Vision Quest

Leadership Experience Shapes Students Outlook on Life

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LeaderShape participants wrote letters of encouragement to one another every day and placed them in each other’s makeshift mailboxes.Jenna Fredericks ’06, assistant director of residence life for student conduct and one of the facilitators for family clusters, or small groups, says LeaderShape’s curriculum “truly acknowledges the ebb and flow of students’ budding confidence, combined with their enthusiasm for making their world a better place.”

From Day 1, Fredericks says, students were encouraged to think big. “Within three days, students were saying things such as, ‘My vision is a cancer-free world,’ and ‘My vision is that every child in the world has access to education.’ And not one person looked at these students and said, ‘That’s impossible,’ or ‘Why don’t you aim for something smaller?’ The expectation to be positive, supportive and to believe anything is possible was set from the first minute they arrived, and our students soaked it right up.”

Deborah Stieffel, vice president for enrollment management and family cluster facilitator, says she watched students’ enthusiasm grow by the day as they learned to embrace their dreams. “The students saw that they have achievable visions. They’ve been told they can’t do it, but they can.” Repeating a LeaderShape mantra, she adds, “They just need to have a ‘healthy disregard for the impossible’ and go for it.”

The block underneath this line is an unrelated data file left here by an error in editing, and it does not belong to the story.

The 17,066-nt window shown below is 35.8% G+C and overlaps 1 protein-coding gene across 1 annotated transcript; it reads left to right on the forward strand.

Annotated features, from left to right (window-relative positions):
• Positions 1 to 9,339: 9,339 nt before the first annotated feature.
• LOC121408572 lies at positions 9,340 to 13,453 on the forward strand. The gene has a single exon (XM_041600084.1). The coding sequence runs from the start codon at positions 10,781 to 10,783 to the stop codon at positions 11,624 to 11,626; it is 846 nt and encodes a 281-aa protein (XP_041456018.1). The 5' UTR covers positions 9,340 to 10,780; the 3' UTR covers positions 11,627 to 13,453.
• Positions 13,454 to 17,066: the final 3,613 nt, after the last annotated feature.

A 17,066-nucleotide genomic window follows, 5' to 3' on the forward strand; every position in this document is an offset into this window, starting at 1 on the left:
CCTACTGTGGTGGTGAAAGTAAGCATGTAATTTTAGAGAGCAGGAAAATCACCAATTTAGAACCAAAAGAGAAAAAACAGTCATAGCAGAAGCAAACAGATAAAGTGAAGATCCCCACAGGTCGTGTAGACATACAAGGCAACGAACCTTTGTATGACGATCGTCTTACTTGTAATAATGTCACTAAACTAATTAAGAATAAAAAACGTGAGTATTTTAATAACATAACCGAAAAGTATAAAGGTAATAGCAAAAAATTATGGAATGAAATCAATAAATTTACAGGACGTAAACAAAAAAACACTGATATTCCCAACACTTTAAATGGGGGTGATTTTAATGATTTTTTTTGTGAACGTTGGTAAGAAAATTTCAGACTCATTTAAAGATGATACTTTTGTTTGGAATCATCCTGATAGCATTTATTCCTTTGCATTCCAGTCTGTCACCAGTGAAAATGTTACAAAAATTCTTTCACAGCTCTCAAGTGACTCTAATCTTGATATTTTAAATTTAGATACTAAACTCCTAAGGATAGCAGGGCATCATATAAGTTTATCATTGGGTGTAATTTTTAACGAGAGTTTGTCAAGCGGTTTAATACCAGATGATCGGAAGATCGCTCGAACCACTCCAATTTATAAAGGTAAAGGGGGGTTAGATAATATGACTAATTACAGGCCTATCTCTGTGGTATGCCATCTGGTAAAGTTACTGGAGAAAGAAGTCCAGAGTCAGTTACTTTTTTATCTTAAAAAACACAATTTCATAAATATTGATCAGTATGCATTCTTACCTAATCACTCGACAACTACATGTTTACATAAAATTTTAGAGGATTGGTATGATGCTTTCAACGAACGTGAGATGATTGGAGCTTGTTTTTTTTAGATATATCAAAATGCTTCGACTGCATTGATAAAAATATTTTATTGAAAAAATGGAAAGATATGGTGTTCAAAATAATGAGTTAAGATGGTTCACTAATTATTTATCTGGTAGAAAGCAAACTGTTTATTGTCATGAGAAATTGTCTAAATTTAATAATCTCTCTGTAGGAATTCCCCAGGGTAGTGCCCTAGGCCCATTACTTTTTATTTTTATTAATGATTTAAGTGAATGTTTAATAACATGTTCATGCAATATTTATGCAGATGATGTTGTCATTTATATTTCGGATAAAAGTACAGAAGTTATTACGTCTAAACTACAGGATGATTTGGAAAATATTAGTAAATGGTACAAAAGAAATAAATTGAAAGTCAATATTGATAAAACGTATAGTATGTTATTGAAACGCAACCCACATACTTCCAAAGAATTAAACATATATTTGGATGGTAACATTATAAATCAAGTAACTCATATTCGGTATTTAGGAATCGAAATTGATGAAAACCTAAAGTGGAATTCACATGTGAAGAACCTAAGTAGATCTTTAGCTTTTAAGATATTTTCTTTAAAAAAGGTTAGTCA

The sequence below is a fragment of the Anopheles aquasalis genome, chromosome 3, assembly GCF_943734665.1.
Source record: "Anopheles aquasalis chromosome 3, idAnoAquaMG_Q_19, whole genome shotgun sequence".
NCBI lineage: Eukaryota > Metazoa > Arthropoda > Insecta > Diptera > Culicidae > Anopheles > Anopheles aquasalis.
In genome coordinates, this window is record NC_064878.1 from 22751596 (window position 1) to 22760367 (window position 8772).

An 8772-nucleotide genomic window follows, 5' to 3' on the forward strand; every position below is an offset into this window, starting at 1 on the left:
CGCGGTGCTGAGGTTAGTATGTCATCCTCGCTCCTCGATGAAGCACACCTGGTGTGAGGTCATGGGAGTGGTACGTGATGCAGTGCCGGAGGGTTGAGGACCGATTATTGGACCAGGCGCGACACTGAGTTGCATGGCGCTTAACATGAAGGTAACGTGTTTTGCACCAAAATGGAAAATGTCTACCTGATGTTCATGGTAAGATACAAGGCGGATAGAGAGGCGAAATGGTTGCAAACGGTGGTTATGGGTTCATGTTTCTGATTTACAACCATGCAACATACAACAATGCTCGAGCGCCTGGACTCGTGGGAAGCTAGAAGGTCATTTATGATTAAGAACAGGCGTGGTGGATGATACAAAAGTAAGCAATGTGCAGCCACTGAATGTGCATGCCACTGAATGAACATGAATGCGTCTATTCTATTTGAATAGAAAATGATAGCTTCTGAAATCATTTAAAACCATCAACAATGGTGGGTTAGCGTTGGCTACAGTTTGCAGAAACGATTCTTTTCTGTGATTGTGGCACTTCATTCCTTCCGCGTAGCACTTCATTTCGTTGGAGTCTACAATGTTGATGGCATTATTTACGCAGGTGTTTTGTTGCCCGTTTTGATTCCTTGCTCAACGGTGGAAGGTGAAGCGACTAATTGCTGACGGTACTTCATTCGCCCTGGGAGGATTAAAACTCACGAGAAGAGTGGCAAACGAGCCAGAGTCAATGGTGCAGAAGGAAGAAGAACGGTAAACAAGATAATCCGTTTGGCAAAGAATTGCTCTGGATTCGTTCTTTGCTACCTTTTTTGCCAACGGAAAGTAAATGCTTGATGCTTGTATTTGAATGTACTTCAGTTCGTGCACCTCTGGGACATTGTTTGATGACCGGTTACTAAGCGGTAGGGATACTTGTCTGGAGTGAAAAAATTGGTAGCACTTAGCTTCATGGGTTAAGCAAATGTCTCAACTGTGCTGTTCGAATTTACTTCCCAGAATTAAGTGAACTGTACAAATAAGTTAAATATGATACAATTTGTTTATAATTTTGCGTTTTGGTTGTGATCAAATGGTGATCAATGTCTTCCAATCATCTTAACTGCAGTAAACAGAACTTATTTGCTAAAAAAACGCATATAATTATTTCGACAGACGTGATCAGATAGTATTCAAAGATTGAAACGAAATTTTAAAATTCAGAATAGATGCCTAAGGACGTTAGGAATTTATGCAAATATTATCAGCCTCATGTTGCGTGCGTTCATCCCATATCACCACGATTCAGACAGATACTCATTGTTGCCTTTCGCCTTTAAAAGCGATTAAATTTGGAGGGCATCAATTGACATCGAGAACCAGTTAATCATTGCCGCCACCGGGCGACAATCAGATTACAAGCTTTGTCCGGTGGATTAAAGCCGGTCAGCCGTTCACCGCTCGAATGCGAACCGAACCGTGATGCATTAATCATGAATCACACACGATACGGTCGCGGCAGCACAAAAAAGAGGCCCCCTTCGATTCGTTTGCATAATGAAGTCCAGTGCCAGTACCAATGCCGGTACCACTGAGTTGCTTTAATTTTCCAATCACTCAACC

In addition to teaching students that anything is possible, LeaderShape showed them that anyone can be a leader. “I always thought that in order to be a good leader, you had to have a certain personality type,” says Bradley. “But coming to LeaderShape I learned that this isn’t the case. Leaders come in all shapes and sizes. No one way is correct.”

Gianna Micozzi ’13, a science major from Denver, Pa., says the atmosphere of the retreat made such transformations possible. “Everyone felt so secure to open up and share with one another, and it was very rewarding to everyone involved.”

Students spent time each day sharing their innermost thoughts and showing their support to one another. After lunch, they wrote each other notes of encouragement that they’d leave in each other’s mailboxes, fashioned out of brown paper bags and decorated to match their individual personalities.

Bradley says the LeaderShape experience gave students the courage and support they need to accomplish their visions of a better tomorrow. They’ve begun by implementing individual action plans, which they hold each other accountable for achieving in a set period of time. In essence, the students are taking the small steps that, if pursued methodically, will lead to a world of possibilities, and they’re doing it with the support system they developed at LeaderShape. 

Victoria Kidd is assistant director of advancement communications and editor of Susquehanna Currents.

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